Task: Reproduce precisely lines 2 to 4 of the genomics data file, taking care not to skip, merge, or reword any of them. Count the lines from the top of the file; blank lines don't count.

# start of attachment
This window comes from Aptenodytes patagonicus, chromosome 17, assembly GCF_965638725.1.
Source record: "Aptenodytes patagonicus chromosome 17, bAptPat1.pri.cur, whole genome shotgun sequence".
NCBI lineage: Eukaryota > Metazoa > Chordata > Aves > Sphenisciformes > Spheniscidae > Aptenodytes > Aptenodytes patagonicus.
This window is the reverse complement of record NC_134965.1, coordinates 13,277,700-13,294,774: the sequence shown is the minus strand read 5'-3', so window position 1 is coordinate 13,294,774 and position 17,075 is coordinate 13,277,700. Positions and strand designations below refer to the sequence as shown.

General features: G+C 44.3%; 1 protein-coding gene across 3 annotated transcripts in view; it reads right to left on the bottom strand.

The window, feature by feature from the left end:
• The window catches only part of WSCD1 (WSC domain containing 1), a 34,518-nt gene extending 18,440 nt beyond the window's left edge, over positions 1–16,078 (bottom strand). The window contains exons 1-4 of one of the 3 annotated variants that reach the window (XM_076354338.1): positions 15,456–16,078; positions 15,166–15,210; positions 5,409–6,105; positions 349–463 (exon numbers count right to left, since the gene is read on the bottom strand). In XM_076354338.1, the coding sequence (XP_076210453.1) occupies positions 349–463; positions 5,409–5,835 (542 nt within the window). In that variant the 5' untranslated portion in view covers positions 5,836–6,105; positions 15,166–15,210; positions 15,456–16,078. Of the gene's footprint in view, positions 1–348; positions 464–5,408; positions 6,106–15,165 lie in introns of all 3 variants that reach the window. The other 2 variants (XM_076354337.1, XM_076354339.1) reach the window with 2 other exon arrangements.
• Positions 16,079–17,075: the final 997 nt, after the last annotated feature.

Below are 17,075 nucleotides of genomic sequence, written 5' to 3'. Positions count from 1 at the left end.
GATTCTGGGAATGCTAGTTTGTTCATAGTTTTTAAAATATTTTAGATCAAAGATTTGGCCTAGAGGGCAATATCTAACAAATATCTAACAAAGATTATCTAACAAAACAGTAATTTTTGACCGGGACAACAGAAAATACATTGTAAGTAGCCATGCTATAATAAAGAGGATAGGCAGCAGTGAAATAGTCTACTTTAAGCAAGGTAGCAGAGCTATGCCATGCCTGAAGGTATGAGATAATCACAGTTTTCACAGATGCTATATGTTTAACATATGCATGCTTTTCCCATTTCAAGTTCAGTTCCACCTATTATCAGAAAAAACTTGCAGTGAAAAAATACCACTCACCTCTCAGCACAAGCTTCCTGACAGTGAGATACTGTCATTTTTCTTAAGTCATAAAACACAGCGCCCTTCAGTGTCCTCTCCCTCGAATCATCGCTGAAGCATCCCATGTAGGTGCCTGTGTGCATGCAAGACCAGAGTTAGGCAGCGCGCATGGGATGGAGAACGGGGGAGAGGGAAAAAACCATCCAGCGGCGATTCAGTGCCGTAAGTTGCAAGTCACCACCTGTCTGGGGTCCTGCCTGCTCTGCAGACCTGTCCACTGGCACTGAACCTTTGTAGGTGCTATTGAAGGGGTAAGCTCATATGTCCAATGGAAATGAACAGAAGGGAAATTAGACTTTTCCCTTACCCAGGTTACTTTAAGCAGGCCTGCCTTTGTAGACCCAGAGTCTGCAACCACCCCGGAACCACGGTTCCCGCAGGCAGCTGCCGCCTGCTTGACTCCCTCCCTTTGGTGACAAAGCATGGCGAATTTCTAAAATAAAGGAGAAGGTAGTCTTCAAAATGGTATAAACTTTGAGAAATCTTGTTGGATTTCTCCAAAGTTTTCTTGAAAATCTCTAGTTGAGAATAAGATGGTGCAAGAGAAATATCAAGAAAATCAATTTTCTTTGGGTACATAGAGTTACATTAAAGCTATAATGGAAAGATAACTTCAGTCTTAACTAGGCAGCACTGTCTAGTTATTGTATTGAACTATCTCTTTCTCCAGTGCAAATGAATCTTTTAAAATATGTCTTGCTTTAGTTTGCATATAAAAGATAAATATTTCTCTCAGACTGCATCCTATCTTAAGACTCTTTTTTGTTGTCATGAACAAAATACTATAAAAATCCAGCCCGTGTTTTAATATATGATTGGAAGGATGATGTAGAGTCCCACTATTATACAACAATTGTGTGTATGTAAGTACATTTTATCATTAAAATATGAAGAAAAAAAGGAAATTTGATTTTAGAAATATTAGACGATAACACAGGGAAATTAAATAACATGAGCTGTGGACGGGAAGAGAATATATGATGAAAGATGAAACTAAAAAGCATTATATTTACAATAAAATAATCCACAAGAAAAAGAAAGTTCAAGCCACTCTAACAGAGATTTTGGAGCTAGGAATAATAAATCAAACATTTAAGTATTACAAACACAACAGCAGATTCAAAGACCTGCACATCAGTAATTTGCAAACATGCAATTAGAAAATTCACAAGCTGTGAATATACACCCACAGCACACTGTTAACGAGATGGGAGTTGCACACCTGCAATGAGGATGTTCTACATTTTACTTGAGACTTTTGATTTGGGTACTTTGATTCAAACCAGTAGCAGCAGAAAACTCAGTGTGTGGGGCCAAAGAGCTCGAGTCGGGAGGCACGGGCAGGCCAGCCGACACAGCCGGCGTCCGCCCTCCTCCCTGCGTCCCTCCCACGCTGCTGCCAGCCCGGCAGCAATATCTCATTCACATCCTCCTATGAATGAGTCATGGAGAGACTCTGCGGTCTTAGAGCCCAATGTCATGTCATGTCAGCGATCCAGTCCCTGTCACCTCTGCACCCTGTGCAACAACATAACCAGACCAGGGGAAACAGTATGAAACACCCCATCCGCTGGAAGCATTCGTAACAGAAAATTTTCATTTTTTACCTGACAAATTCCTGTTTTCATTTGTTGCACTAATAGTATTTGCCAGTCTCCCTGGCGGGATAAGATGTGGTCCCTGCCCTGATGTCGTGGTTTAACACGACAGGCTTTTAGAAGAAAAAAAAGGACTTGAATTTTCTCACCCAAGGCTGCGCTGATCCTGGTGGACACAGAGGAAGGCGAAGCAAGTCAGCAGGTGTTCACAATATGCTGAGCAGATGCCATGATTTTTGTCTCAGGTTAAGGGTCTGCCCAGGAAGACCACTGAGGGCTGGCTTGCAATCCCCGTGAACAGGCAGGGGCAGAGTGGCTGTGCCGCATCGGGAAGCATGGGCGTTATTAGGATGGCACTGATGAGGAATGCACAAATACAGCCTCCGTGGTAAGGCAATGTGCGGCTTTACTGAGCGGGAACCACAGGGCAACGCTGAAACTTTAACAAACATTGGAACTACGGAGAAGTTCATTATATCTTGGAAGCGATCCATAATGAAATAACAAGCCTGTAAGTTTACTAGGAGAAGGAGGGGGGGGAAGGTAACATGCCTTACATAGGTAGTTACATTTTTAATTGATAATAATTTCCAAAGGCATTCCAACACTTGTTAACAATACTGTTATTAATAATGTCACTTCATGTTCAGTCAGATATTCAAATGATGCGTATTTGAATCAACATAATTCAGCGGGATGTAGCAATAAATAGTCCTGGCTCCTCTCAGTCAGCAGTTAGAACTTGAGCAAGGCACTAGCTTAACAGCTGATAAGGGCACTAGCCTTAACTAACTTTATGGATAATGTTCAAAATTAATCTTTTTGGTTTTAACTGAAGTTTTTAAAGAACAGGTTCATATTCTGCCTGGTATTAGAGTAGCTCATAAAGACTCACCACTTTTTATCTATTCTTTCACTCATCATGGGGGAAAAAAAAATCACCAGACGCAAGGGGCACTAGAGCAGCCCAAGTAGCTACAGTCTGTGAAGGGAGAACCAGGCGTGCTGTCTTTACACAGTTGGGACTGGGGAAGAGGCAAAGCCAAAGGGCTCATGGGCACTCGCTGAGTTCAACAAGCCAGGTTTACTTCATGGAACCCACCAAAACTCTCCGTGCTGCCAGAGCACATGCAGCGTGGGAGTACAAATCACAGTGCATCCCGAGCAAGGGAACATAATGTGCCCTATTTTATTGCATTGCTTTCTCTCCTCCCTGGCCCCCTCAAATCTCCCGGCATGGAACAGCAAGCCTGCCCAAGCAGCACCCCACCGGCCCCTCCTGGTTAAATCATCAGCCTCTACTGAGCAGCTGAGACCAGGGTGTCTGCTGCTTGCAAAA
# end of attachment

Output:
Source record: "Aptenodytes patagonicus chromosome 17, bAptPat1.pri.cur, whole genome shotgun sequence".
NCBI lineage: Eukaryota > Metazoa > Chordata > Aves > Sphenisciformes > Spheniscidae > Aptenodytes > Aptenodytes patagonicus.
This window is the reverse complement of record NC_134965.1, coordinates 13,277,700-13,294,774: the sequence shown is the minus strand read 5'-3', so window position 1 is coordinate 13,294,774 and position 17,075 is coordinate 13,277,700. Positions and strand designations below refer to the sequence as shown.